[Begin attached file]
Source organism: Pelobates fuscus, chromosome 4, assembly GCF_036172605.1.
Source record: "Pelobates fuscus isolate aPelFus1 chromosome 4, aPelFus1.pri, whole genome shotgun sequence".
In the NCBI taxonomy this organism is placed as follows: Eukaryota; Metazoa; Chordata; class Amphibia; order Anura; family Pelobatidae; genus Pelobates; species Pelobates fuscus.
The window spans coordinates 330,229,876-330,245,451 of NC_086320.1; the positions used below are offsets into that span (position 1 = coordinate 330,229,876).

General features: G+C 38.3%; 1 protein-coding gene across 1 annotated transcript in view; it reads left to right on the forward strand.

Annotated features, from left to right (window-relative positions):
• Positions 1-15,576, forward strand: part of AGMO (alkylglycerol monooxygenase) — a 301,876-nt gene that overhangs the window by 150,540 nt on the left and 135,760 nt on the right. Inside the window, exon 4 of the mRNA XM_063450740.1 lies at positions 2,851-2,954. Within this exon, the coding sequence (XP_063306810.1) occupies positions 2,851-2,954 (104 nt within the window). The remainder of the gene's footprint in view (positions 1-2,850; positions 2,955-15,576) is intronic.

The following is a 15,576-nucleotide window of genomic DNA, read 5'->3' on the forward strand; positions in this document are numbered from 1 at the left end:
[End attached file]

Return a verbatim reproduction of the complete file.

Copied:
Source organism: Pelobates fuscus, chromosome 4, assembly GCF_036172605.1.
Source record: "Pelobates fuscus isolate aPelFus1 chromosome 4, aPelFus1.pri, whole genome shotgun sequence".
In the NCBI taxonomy this organism is placed as follows: Eukaryota; Metazoa; Chordata; class Amphibia; order Anura; family Pelobatidae; genus Pelobates; species Pelobates fuscus.
The window spans coordinates 330,229,876-330,245,451 of NC_086320.1; the positions used below are offsets into that span (position 1 = coordinate 330,229,876).

General features: G+C 38.3%; 1 protein-coding gene across 1 annotated transcript in view; it reads left to right on the forward strand.

Annotated features, from left to right (window-relative positions):
• Positions 1-15,576, forward strand: part of AGMO (alkylglycerol monooxygenase) — a 301,876-nt gene that overhangs the window by 150,540 nt on the left and 135,760 nt on the right. Inside the window, exon 4 of the mRNA XM_063450740.1 lies at positions 2,851-2,954. Within this exon, the coding sequence (XP_063306810.1) occupies positions 2,851-2,954 (104 nt within the window). The remainder of the gene's footprint in view (positions 1-2,850; positions 2,955-15,576) is intronic.

The following is a 15,576-nucleotide window of genomic DNA, read 5'->3' on the forward strand; positions in this document are numbered from 1 at the left end: